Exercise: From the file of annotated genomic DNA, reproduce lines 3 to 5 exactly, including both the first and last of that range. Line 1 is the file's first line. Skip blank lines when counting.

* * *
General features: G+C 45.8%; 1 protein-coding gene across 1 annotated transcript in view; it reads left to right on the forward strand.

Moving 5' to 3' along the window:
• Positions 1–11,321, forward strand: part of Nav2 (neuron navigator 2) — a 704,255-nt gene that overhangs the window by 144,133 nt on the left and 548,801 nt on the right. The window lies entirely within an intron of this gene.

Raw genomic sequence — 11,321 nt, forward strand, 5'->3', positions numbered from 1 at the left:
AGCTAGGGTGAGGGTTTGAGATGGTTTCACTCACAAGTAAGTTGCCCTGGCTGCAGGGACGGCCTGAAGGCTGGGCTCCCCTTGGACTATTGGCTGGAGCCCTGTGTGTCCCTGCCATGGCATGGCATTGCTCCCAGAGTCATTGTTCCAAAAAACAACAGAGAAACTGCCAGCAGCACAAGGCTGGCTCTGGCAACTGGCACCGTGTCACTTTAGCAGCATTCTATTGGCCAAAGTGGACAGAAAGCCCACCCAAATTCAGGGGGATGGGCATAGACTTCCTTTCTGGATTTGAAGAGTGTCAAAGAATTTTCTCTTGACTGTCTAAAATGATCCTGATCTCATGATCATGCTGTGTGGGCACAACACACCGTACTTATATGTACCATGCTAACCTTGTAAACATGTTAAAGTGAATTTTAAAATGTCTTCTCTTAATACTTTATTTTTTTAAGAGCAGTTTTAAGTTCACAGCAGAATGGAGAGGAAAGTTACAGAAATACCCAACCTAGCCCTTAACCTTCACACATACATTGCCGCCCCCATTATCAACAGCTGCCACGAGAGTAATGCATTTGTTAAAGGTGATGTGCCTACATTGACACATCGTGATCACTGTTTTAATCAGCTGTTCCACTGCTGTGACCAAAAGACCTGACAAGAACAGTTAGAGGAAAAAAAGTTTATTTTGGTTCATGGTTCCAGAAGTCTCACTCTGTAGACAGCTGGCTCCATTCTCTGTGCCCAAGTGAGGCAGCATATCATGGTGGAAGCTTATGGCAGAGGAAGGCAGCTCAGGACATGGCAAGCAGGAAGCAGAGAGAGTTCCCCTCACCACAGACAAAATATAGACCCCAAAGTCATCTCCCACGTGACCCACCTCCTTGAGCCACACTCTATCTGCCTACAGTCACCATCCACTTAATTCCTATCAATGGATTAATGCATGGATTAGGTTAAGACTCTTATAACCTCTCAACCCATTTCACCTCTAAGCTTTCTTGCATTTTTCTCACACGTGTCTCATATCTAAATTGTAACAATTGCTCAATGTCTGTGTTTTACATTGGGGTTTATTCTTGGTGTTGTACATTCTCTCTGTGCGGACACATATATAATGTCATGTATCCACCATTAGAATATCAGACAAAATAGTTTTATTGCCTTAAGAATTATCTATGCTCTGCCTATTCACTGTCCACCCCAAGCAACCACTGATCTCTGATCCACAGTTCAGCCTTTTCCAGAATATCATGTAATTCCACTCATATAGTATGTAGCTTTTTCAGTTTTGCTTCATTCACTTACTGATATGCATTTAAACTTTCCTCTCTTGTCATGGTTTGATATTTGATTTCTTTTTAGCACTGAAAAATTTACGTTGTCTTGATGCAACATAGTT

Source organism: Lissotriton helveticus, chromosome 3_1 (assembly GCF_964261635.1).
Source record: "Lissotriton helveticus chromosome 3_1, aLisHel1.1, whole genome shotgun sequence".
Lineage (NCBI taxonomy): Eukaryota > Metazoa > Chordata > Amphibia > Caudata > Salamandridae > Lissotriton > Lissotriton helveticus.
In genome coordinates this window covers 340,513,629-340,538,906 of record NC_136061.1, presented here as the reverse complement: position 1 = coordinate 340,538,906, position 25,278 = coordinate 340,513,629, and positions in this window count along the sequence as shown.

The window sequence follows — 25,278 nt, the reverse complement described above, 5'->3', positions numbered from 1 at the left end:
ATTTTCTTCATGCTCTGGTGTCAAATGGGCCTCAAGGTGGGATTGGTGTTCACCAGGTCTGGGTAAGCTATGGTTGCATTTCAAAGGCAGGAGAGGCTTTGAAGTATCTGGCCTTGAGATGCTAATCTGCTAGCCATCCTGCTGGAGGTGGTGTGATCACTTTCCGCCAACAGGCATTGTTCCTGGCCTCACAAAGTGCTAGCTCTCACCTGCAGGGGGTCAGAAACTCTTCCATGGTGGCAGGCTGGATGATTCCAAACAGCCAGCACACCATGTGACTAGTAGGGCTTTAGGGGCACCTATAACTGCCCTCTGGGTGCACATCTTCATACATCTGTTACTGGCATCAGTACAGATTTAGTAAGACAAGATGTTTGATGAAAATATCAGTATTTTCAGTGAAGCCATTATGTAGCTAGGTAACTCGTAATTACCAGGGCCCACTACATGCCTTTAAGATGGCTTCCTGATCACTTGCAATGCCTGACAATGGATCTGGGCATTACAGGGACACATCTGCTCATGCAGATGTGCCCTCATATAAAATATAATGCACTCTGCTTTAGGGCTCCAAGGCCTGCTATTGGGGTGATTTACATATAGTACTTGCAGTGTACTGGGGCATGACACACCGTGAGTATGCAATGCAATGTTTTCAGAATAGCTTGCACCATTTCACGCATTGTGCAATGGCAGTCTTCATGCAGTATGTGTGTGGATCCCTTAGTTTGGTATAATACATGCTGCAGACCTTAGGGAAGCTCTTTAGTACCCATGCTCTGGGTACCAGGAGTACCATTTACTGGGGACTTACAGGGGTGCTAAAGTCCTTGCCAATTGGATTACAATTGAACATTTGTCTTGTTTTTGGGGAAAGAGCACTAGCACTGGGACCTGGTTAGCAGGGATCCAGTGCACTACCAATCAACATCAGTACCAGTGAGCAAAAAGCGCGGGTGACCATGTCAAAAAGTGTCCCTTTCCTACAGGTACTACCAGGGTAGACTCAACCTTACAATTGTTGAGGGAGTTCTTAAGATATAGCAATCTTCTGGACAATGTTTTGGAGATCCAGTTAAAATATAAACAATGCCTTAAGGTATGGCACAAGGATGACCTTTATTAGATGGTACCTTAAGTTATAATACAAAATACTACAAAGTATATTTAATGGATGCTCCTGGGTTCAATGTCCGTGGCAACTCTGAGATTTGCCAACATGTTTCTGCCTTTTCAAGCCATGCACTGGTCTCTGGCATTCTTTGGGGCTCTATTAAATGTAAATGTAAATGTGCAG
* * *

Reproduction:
• Positions 1–11,321, forward strand: part of Nav2 (neuron navigator 2) — a 704,255-nt gene that overhangs the window by 144,133 nt on the left and 548,801 nt on the right. The window lies entirely within an intron of this gene.

Raw genomic sequence — 11,321 nt, forward strand, 5'->3', positions numbered from 1 at the left:
AGCTAGGGTGAGGGTTTGAGATGGTTTCACTCACAAGTAAGTTGCCCTGGCTGCAGGGACGGCCTGAAGGCTGGGCTCCCCTTGGACTATTGGCTGGAGCCCTGTGTGTCCCTGCCATGGCATGGCATTGCTCCCAGAGTCATTGTTCCAAAAAACAACAGAGAAACTGCCAGCAGCACAAGGCTGGCTCTGGCAACTGGCACCGTGTCACTTTAGCAGCATTCTATTGGCCAAAGTGGACAGAAAGCCCACCCAAATTCAGGGGGATGGGCATAGACTTCCTTTCTGGATTTGAAGAGTGTCAAAGAATTTTCTCTTGACTGTCTAAAATGATCCTGATCTCATGATCATGCTGTGTGGGCACAACACACCGTACTTATATGTACCATGCTAACCTTGTAAACATGTTAAAGTGAATTTTAAAATGTCTTCTCTTAATACTTTATTTTTTTAAGAGCAGTTTTAAGTTCACAGCAGAATGGAGAGGAAAGTTACAGAAATACCCAACCTAGCCCTTAACCTTCACACATACATTGCCGCCCCCATTATCAACAGCTGCCACGAGAGTAATGCATTTGTTAAAGGTGATGTGCCTACATTGACACATCGTGATCACTGTTTTAATCAGCTGTTCCACTGCTGTGACCAAAAGACCTGACAAGAACAGTTAGAGGAAAAAAAGTTTATTTTGGTTCATGGTTCCAGAAGTCTCACTCTGTAGACAGCTGGCTCCATTCTCTGTGCCCAAGTGAGGCAGCATATCATGGTGGAAGCTTATGGCAGAGGAAGGCAGCTCAGGACATGGCAAGCAGGAAGCAGAGAGAGTTCCCCTCACCACAGACAAAATATAGACCCCAAAGTCATCTCCCACGTGACCCACCTCCTTGAGCCACACTCTATCTGCCTACAGTCACCATCCACTTAATTCCTATCAATGGATTAATGCATGGATTAGGTTAAGACTCTTATAACCTCTCAACCCATTTCACCTCTAAGCTTTCTTGCATTTTTCTCACACGTGTCTCATATCTAAATTGTAACAATTGCTCAATGTCTGTGTTTTACATTGGGGTTTATTCTTGGTGTTGTACATTCTCTCTGTGCGGACACATATATAATGTCATGTATCCACCATTAGAATATCAGACAAAATAGTTTTATTGCCTTAAGAATTATCTATGCTCTGCCTATTCACTGTCCACCCCAAGCAACCACTGATCTCTGATCCACAGTTCAGCCTTTTCCAGAATATCATGTAATTCCACTCATATAGTATGTAGCTTTTTCAGTTTTGCTTCATTCACTTACTGATATGCATTTAAACTTTCCTCTCTTGTCATGGTTTGATATTTGATTTCTTTTTAGCACTGAAAAATTTACGTTGTCTTGATGCAACATAGTT